Home ESP32 Accessing various ESP32 functionality using Micropython

Accessing various ESP32 functionality using Micropython

by shedboy71

In this article we look at some of the features of the ESP32 and how you can use these in Micropython.

In particular we focus on the internal hall sensor, internal temperature and the touch pad functionality that is available on various pins.

 

Parts Required

The good news is that to try the examples out you do not need any external components just a board, we used a Lolin32

Name Link
LOLIN32 ESP32 WeMos Mini D1 LOLIN32 ESP32

 

Hall Sensor

A Hall effect sensor is a device that is used to measure the magnitude of a magnetic field. Its output voltage is directly proportional to the magnetic field strength through it.

Hall effect sensors are used for proximity sensing, positioning, speed detection, and current sensing applications.

The ESP32 is able to measure the magnitude and direction of magnetic field around the chip but it is not very accurate

Code

I used Thonny for development

import esp32
import time
 
while True:
   print (esp32.hall_sensor())# read the internal hall sensor
   time.sleep(0.5)

Output

In the REPL windows you should see something like this

141
143
143
144
145
143
139
141
138

Touch

Small numbers are common when a pin is touched, larger numbers when no touch is present. However the values are relative and can vary depending on the board and surrounding composition so some calibration may be required.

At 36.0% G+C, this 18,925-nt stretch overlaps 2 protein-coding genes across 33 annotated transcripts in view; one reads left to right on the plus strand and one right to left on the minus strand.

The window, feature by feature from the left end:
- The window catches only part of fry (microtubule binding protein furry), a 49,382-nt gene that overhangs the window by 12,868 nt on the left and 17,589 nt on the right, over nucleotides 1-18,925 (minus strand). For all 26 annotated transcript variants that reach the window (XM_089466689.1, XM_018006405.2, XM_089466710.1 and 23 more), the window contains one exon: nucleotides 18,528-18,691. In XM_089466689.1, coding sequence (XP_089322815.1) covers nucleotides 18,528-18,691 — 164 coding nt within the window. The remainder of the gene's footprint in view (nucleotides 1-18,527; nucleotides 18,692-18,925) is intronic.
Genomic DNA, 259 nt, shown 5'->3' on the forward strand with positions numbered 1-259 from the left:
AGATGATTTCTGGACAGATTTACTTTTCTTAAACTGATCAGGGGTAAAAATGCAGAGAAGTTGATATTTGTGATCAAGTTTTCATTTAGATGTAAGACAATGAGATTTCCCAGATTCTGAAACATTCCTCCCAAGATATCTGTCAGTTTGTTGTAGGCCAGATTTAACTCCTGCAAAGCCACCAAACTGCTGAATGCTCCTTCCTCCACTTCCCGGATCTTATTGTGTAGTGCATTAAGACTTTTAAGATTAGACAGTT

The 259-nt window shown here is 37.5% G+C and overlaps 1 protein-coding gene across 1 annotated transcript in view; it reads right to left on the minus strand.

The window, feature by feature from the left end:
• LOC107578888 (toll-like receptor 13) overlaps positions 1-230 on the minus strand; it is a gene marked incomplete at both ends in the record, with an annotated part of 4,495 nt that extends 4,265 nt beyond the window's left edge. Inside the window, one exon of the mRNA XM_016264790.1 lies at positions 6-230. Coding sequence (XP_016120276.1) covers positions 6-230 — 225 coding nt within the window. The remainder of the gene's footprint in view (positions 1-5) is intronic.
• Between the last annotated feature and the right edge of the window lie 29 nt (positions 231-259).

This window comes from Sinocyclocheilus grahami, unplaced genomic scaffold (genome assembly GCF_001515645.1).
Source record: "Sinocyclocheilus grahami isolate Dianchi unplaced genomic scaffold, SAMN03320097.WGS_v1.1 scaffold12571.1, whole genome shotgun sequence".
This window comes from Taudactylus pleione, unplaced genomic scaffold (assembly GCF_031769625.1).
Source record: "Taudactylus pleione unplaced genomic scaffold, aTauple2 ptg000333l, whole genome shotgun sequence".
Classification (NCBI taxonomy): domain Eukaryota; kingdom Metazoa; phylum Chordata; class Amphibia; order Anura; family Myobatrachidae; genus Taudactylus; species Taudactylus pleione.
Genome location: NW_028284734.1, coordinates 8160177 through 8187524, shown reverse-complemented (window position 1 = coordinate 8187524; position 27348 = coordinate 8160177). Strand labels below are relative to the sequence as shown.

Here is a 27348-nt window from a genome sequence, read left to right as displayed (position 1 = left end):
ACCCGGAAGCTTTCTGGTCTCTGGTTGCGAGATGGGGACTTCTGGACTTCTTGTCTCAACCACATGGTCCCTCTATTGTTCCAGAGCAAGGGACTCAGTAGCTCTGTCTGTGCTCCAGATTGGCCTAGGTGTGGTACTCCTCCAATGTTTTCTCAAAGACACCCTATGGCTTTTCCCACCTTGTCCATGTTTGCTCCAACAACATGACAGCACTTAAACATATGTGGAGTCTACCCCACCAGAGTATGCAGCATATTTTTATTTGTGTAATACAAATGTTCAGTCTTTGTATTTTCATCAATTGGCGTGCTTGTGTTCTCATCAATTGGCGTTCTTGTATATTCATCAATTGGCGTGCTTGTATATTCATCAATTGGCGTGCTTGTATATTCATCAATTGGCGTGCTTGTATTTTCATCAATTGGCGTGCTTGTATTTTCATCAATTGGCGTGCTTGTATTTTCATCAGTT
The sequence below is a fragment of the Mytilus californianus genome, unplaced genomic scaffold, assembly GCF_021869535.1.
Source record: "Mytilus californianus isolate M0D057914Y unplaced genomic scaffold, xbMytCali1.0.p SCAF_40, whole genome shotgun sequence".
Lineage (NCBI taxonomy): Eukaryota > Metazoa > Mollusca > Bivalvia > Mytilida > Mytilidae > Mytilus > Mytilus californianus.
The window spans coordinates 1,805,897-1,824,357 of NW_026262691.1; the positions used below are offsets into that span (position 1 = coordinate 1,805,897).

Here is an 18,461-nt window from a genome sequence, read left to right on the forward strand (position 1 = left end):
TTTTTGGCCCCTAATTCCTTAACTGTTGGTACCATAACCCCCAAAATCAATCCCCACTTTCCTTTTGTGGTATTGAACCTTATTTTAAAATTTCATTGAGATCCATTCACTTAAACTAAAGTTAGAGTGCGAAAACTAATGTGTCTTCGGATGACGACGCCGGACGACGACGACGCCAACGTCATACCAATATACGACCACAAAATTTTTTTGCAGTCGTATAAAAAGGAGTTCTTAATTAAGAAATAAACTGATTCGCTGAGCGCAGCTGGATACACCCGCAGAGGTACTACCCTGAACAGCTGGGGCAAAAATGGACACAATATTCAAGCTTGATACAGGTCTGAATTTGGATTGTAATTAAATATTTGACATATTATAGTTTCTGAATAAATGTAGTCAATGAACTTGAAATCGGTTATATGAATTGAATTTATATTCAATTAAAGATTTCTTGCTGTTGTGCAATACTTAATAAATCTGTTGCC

There are ten capacitive touch-enabled pins that can be used on the ESP32 these are pins 0, 2, 4, 12, 13 14, 15, 27, 32, 33.

Code

I used Thonny for development

from machine import TouchPad, Pin
import time
 
t = TouchPad(Pin(14))
while True:
   print (t.read())# Returns a small number when touched
   time.sleep(0.5)

 

Output

This is what you should see in the REPL window

539
431
374
337
312
293
306
124
82
66

Link

https://docs.espressif.com/projects/esp-idf/en/latest/esp32/api-reference/peripherals/touch_pad.html

Internal Temperature

You can read the internal temperature of the ESP32, which may be handy if the chip was to start overheating but remember the temperature will be very different from the external environment

Code

I used Thonny for development

import esp32
import time
 
while True:
   print (esp32.raw_temperature())# read the internal temperature of the MCU, in Farenheit
   time.sleep(0.5)

Output

This is what you should see in the REPL window, as stated do not worry about the high value, this is the internal temperature of the chip

118
118
118
118
118
118

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